44. In some older universities in the Kingdom: open or pertaining to the whole university, as opposed to a constituent college or an individual staff member or student.

  45. (RQ:Erasmus Udall Apophthegmes) did not practiſe Phiſike of whiche facultee he was a Doctour, and a publique reader: I auaile moche more, ſaieth he, in that I teach all thother Phiſiciãs (quote-gloss).

  46. Of or pertaining to the race as a whole; common, universal.

  47. (RQ:Dryden Georgics)

  48. (RQ:Hawthorne French and Italian Notebooks)

  49. ''Chiefly in'' make public: of a work: printed or otherwise published.

  50. (RQ:Robertson America) firſt of his (quote-gloss)'s diſpatches has never been made public. It vvas ſent from Vera-Cruz, July 16th, 1519.

  51. ''Chiefly preceded by'' the: members of the community or the people general, regardless of membership of any particular group.

  52. (ux)

  53. (RQ:Sidney Arcadia), you are a Prince, & a father of people, vvho ought vvith the eye of vviſdome, the hand of fortitude, and the hart of iuſtice to ſet dovvne all priuate conceits, in compariſon of vvhat for the publike is profitable.

  54. (RQ:Jonson Catiline His Conspiracy)

  55. (RQ:Blackstone Commentaries) are, firſt, the making or publiſhing of the book or vvriting; and ſecondly, vvhether the matter be criminal: and, if both theſe points are againſt the defendant, the offence againſt the public is complete.

  56. (RQ:Orczy Miss Elliott), were looked forward to with palpitating interest.

  57. (RQ:Guardian) Bush and Blair|(quote-gloss) Blair stand condemned by their own publics and face imminent political extinction.

  58. ''Preceded by a (glossary) such as'' my'','' your'', or'' their: a group of people who support a particular person, especially a performer, a writer, etc.; an audience, a following.

  59. (hyponyms)

  60. (RQ:Scott Quentin Durward), one of the few fine old specimens of nobility who are still to be found in France; (..)

  61. (short for); also , ''in full'' public bar: the more basic bar in a public house, as contrasted with the lounge bar or saloon bar which has more comfortable seats, personalized service, etc.

  62. (synonyms)

  63. (RQ:Scott Redgauntlet)

  64. (quote-book)

  65. ''Often preceded by'' the ''and a qualifying word'': a particular demographic or group of people, or segment of the population, sharing some common characteristic.

  66. (RQ:Coleridge Biographia Literaria) Wordsworth's admirers. They were found too not in the lower classes of the reading public, but chiefly among young men of strong sensibility and meditative minds; and their admiration (inflamed perhaps in some degree by opposition) was distinguished by its intensity, I might almost say, by its ''religious'' fervour.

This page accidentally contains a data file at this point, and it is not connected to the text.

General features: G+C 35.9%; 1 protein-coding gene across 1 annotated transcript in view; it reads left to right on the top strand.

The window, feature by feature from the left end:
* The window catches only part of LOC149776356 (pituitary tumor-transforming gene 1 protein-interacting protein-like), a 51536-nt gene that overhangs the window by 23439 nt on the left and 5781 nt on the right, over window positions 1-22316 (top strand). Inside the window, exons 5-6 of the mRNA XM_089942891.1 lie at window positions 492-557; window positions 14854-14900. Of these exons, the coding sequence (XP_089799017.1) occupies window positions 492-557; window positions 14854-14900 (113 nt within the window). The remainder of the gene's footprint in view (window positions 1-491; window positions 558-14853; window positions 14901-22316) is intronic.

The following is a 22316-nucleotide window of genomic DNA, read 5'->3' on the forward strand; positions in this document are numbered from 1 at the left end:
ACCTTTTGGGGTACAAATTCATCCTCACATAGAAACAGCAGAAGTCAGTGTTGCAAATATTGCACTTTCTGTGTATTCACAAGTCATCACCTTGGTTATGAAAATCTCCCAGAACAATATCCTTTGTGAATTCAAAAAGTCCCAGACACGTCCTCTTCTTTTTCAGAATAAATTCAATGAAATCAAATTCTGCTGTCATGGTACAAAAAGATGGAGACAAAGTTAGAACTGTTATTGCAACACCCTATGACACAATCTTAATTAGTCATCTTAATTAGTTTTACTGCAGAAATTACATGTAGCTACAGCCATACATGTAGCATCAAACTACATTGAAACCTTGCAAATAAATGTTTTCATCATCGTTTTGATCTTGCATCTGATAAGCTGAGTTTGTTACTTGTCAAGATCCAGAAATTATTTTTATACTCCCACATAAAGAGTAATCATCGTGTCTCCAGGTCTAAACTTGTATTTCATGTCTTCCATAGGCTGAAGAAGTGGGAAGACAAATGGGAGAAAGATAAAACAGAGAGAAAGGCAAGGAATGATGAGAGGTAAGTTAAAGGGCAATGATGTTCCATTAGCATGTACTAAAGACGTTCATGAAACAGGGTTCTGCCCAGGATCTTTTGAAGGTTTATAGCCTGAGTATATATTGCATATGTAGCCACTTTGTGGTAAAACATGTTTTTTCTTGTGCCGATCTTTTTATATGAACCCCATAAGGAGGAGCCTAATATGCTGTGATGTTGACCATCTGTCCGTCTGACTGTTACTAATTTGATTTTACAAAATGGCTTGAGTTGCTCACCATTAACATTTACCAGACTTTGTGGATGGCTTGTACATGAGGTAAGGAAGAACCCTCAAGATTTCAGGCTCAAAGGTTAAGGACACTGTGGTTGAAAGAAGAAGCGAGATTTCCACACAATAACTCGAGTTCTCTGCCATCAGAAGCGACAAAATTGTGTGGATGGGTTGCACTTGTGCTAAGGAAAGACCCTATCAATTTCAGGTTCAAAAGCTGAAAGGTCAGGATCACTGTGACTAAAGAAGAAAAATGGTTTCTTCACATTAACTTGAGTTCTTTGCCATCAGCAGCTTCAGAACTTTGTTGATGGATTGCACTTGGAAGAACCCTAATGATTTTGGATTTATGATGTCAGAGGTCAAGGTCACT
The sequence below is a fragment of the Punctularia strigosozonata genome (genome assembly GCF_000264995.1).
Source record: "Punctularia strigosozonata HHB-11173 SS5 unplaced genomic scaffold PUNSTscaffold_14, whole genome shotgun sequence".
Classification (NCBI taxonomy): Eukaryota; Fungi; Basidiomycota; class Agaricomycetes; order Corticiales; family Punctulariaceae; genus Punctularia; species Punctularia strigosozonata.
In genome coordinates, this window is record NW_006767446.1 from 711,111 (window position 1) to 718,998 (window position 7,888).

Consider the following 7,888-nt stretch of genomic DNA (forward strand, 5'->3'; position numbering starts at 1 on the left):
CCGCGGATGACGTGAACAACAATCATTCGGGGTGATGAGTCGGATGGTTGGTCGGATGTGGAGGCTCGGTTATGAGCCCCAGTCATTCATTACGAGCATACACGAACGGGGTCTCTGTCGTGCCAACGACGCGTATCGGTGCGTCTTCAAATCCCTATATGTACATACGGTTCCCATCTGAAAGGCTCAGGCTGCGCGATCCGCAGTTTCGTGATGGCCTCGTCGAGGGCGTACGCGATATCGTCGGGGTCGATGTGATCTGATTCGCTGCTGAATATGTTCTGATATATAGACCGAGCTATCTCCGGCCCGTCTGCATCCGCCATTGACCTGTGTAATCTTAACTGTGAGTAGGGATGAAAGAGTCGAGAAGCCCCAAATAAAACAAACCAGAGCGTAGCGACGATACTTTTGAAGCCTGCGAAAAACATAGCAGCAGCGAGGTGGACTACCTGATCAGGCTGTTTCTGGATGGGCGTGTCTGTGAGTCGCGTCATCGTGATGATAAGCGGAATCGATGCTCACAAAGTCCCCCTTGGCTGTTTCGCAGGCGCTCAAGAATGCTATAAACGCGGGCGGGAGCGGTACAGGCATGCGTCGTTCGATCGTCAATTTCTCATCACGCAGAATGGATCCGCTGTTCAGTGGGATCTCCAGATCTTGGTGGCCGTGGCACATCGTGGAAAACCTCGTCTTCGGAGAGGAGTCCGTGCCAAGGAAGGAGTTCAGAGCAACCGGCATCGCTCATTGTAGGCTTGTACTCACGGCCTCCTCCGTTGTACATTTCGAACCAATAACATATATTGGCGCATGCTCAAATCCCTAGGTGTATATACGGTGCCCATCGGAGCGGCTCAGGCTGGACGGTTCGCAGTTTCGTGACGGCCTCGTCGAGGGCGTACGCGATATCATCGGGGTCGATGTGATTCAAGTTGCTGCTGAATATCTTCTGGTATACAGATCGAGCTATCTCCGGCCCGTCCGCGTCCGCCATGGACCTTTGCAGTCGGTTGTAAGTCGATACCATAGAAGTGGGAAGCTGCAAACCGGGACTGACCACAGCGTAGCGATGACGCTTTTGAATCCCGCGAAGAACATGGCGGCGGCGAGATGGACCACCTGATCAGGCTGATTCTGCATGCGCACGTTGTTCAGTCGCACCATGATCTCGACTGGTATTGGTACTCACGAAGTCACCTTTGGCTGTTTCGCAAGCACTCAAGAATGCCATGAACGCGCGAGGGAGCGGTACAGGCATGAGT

67. (RQ:Ruskin Arrows) Newton's Naturalis Principia Mathematica|Principia, the "public" means little more than the Royal Society. With reference to one of Wordsworth|(quote-gloss) Wordsworth's poems, it means all who have hearts.

  68. A group of people sharing some common cultural, political, or social interest, but not necessarily having any interactions with each other.

  69. ''Chiefly preceded by'' the: a collective body of a politically organized nation or state; a politic, a nation, a state; also, the interest or well-being of such a collective body; the good.

  70. (sense) (synonyms)

  71. At (w): a penalty imposed on a student involving a grade reduction which is communicated to the student's parents or guardian.

  72. ''Chiefly in'' public: the presence of spectators or people generally; the open.

  73. (RQ:Shakespeare Winter's Tale)

  74. (RQ:Evelyn Diary)

  75. (RQ:Burney Evelina) But ſhe aſſured me, that if ever I did ſo again, ſhe vvould never more take me into public.

  76. (RQ:Austen Emma)

  77. (RQ:Bulwer-Lytton What will He Do with It)

  78. To make (something) openly or widely known; to publicize, to publish.

  79. (RQ:Joyce Finnegans Wake)

  80.  An internet publication.

  81. (quote-web)

  82. (quote-web)|location=Kaunas|author=Iryna Rudia; Vaiva Zuzevičiūtė; Olena Gogorenko|issue=34|work=Public Security and Public Order|page=219 of 218–225|passage=Complex inductions are unconscious powerful components of influence. They include the following varieties: 4) Truisms. The term comes from the English word "true", which means "truth". Therefore, under truism it is accepted to understand banal truths, i.e. something that in principle does not require confirmation, but it is so banal and common knowledge that it is rather strange to base on it, but here again there is a "but". In our subconsciousness we perceive it as a certain axiom, and this axiom is interpreted by our subconsciousness itself. As an example, the phrase "In matters of war, Russia is Russia, and Ukraine is Ukraine" was repeatedly encountered in Russian publics. In principle, there is no sense in this phrase, because not a single fact is given. However, each of the readers interpreted it for himself, and putting the word "Russia" in the foreground makes a hint that Russia is stronger than Ukraine in military terms, but the phrase itself does not express such a meaning extra-linguistically.

  83. (l) (gloss)

  84. of the people as a whole; (l) (datedef)

  85. (uxi)

  86. (l); seen or known by everyone (datedef)

  87. (l); representing the state on behalf of the community (datedef)

  88. (syn)

  89. (l); open to all (datedef)

  90. (l) (people in general) (datedef)

  91. audience (datedef)

  92. (quote-song)|author=Claudine Monfette; Robert Charlebois; Pierre Nadeau|title=Ordinaire|url=https://www.youtube.com/watch?v=fx7Hg7w4eyI|text=Quand je chante, c'est pour le public|translation=When I sing, it's for the audience

  93. (monikko) lld|publich

  94. (l)

  95. (ant)

  96. (l), audience

  97. (l) (not private; available to the general populace)

  98. the (l)